Disclaimer over here, boss?

Recently, an opinion piece by the doughty and redoubtable John McClaughry made the rounds. It appeared in some newspaper op-ed pages, and in the Commentary column of VTDigger.

And it involved a significant, undisclosed, conflict of interest.

McClaughry’s missive was a big sloppy wet kiss on the feet of Charles Koch, one of the infamous Koch brothers. McClaughry regurgitated a few nuggets of wisdom from Koch’s recent book, Good Profit. The book is a self-serving explication of why the Koch brothers are fine, principled businessmen with a strong focus on customer service and an aversion to big gummint.

Except when they can profit from it, of course. Curiously, one Kochbit highlighted by McClaughry concerns Koch Industries’ production of ethanol, which is almost entirely a creation of government subsidy. McClaughry writes with evident approval:

… out of principle, Koch opposes the present government mandate to blend ethanol into gasoline as a political scheme that produces “bad profit.”

Which has not prevented Koch Industries from continuing to enrich itself with this alleged “bad profit.” But somehow McClaughry overlooks the evident hypocrisy and praises Koch for a principle he never acts upon.

But I digress. The point isn’t that McClaughry has blessed the world with a few hundred words of free-market rhetoric, but that his own conflict of interest was not disclosed by VTDigger.

McClaughry is the vice president of the Ethan Allen Institute, a free-market ideology factory that dresses itself up in the clothing of flinty Vermont idealism — but is, in actual fact, heavily dependent on out-of-state donations from, well, the far-flung Koch network of foundations and institutes.

Or, to put it plainly, some of McClaughry’s salary comes, indirectly, from the pockets of the Koch brothers and their plutocrat kin.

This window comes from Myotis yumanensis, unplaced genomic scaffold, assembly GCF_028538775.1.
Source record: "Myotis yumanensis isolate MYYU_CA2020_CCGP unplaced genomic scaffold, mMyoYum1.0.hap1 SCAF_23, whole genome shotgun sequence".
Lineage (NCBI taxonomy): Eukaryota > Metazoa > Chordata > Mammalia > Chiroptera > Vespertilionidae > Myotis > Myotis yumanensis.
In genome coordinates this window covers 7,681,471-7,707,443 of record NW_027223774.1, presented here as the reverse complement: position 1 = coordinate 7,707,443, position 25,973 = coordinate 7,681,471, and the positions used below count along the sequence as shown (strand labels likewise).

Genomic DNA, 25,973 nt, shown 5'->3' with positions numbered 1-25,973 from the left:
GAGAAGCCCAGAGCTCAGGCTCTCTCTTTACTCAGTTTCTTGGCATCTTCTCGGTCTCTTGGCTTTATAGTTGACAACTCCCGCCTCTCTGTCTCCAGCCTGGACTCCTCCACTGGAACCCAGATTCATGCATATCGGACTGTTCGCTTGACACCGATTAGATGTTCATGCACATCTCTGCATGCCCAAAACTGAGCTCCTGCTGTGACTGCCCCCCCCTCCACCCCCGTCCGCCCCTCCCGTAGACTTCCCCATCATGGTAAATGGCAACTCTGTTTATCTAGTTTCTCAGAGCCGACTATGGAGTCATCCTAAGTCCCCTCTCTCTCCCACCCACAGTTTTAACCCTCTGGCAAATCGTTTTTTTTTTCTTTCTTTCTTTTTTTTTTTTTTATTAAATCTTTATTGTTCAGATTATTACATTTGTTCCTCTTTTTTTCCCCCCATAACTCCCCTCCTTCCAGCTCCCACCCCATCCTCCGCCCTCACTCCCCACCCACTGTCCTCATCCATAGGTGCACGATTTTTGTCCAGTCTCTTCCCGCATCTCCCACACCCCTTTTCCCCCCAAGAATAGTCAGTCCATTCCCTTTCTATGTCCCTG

The Ethan Allen Institute is the Vermont affiliate of the State Policy Network which has funded and fostered a nationwide web of right-wing “think tanks.” According to Sourcewatch.org,

Fueled by robust funding from right-wing funders including the Koch brothers… SPN has grown rapidly in recent years. There were 12 original think tanks when SPN was founded. In 2013, there were 64 SPN member think tanks in all 50 states.

As for EAI’s putative independence, the head of SPN has compared its model “to that of IKEA,” with SPN providing “the raw materials along with the services needed to assemble the products.”

The products, in this case, being EAI’s output of free-market bushwah.

According to the Center for Media and Democracy

SPN and its “think tanks” are also largely funded by right-wing special interest groups and individuals, including the Koch brothers, the DeVos family, the Coors family (of Coors Brewing Company), the Walton Family Foundation (of Walmart), Richard Mellon Scaife, Art Pope, the Roe Foundation, and the Bradley Foundation.

Beyond its membership in the Koch-backed SPN, the Ethan Allen Institute has benefited greatly from direct grants from the dizzying array of organizations traceable to the Kochs and their allies. As I previously reported in this space, EAI received at least $570,000 from out-of-state conservative groups in a 15-year period.

These donations came from a handful of national foundations, all with strong alliances to the Kochs and their nonprofit empire. This network is designed to provide an appearance of independence, but there’s no doubt that the Ethan Allen Institute is in the Kochs’ orbit.

Click the link to read more about EAI’s out-of-state benefactors. For our purposes here, suffice it to say that John McClaughry and his “think tank” are partly dependent on the likes of Charles Koch to keep their mimeograph machine cranking. And when ol’ John writes an essay about the wisdom and beneficence of a Koch brother, then EAI’s relationship to the Kochs ought to be disclosed.

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13 thoughts on “Disclaimer over here, boss?

  1. Walter Carpenter

    “McClaughry is the vice president of the Ethan Allen Institute, a free-market ideology factory that dresses itself up in the clothing of flinty Vermont idealism.”

    Love that sentence:) And it is true. Thanks for the post here and reminding readers again of the connection between the EAI and the Koch Brothers.